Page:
Mammalian mesocarnivore visitation at tortoise burrows in a wind farm

Journal of Wildlife Management
By: , and 



There is little information on predator–prey interactions in wind energy landscapes in North America, especially among terrestrial vertebrates. Here, we evaluated how proximity to roads and wind turbines affect mesocarnivore visitation with desert tortoises (Gopherus agassizii) and their burrows in a wind energy landscape. In 2013, we placed motion-sensor cameras facing the entrances of 46 active desert tortoise burrows in a 5.2-km2 wind energy facility near Palm Springs, California, USA. Cameras recorded images of 35 species of reptiles, mammals, and birds. Counts for 4 species of mesocarnivores at desert tortoise burrows increased closer to dirt roads, and decreased closer to wind turbines. Our results suggest that anthropogenic infrastructure associated with wind energy facilities could influence the general behavior of mammalian predators and their prey. Further investigation of proximate mechanisms that underlie road and wind turbine effects (i.e., ground vibrations, sound emission, and traffic volume) and on wind energy facility spatial designs (i.e., road and wind turbine configuration) could prove useful for better understanding wildlife responses to wind energy development. © 2017 The Wildlife Society.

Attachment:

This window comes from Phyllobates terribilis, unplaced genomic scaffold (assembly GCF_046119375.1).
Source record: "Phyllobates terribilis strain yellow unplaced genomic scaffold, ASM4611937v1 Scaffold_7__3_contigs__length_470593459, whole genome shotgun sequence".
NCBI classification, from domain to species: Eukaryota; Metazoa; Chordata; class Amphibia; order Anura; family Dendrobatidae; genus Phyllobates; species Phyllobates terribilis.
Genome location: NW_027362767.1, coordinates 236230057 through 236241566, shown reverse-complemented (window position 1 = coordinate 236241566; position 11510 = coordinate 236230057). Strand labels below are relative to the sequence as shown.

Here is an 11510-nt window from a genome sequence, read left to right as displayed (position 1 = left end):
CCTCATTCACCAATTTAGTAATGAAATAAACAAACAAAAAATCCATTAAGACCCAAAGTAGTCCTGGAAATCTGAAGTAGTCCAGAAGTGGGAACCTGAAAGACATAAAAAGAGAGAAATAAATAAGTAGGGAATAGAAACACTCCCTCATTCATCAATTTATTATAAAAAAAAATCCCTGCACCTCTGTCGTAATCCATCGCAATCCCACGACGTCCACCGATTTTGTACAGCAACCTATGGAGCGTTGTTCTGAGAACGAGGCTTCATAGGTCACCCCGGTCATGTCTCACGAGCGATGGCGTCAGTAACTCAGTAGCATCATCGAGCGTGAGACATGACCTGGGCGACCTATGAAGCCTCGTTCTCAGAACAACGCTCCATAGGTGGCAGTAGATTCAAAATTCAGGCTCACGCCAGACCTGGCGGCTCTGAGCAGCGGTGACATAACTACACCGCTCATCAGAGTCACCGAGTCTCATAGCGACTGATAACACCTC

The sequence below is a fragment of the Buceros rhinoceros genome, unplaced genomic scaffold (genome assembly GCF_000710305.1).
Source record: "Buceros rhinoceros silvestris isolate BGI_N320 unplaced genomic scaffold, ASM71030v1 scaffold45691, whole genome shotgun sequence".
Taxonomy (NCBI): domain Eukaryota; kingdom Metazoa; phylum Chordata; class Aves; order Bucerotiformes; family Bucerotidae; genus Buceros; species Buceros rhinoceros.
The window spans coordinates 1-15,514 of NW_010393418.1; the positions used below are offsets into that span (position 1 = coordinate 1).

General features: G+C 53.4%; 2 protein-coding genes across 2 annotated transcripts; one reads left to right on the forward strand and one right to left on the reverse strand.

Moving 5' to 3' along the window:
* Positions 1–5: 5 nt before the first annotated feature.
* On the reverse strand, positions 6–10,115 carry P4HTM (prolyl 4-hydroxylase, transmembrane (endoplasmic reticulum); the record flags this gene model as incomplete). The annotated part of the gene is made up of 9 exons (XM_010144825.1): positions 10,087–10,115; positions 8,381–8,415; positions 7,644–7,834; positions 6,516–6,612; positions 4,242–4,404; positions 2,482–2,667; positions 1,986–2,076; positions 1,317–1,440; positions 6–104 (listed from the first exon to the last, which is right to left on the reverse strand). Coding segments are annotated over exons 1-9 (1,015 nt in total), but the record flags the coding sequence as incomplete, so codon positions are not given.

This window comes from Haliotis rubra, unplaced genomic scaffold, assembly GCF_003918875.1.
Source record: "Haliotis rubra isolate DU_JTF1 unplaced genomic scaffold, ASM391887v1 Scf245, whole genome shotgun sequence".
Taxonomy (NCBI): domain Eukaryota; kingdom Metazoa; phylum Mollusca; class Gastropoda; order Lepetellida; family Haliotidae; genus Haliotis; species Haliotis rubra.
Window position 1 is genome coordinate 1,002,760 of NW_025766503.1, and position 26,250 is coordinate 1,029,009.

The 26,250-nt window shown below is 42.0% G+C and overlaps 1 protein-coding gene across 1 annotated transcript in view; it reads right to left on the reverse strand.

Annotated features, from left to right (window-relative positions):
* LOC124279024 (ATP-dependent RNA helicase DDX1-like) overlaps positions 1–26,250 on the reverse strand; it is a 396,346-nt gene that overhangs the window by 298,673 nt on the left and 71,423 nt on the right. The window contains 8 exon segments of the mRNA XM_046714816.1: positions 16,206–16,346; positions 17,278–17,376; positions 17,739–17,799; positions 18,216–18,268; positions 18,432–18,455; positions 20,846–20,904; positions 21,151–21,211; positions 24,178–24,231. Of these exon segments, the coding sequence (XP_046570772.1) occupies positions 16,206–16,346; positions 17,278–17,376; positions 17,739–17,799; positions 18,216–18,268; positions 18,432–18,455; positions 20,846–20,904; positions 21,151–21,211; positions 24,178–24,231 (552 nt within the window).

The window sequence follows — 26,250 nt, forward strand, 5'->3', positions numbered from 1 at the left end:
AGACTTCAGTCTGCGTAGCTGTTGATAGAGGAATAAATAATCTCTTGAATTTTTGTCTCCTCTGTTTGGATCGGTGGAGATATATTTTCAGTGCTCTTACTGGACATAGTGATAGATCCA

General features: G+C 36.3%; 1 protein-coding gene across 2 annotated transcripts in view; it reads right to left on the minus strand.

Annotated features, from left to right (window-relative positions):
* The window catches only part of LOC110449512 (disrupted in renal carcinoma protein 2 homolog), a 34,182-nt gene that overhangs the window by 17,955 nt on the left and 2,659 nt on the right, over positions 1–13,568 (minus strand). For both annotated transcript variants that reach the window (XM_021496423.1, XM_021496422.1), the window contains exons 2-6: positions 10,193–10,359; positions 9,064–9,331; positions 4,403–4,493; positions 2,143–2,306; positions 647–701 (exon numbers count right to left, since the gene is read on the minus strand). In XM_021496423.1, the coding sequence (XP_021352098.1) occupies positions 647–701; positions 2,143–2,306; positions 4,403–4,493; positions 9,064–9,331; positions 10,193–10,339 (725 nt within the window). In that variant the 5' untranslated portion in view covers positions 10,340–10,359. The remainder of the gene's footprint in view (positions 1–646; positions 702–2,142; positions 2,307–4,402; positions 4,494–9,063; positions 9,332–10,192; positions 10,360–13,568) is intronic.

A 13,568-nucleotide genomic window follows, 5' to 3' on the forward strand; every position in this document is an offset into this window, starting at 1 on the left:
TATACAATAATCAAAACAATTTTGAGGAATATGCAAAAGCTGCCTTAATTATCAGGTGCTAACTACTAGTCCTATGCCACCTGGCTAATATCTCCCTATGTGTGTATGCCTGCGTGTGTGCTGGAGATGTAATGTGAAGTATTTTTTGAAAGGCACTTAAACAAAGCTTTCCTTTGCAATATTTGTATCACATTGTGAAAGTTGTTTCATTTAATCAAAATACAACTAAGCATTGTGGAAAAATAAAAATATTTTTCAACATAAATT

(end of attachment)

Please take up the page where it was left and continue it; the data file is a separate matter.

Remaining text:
Publication type Article
Publication Subtype Journal Article
Title Mammalian mesocarnivore visitation at tortoise burrows in a wind farm
Series title Journal of Wildlife Management
DOI 10.1002/jwmg.21262
Volume 81
Issue 6
Year Published 2017
Language English
Publisher Wiley
Contributing office(s) Southwest Biological Science Center
Description 8 p.
First page 1117
Last page 1124
Country United States
State California
City Palm Springs
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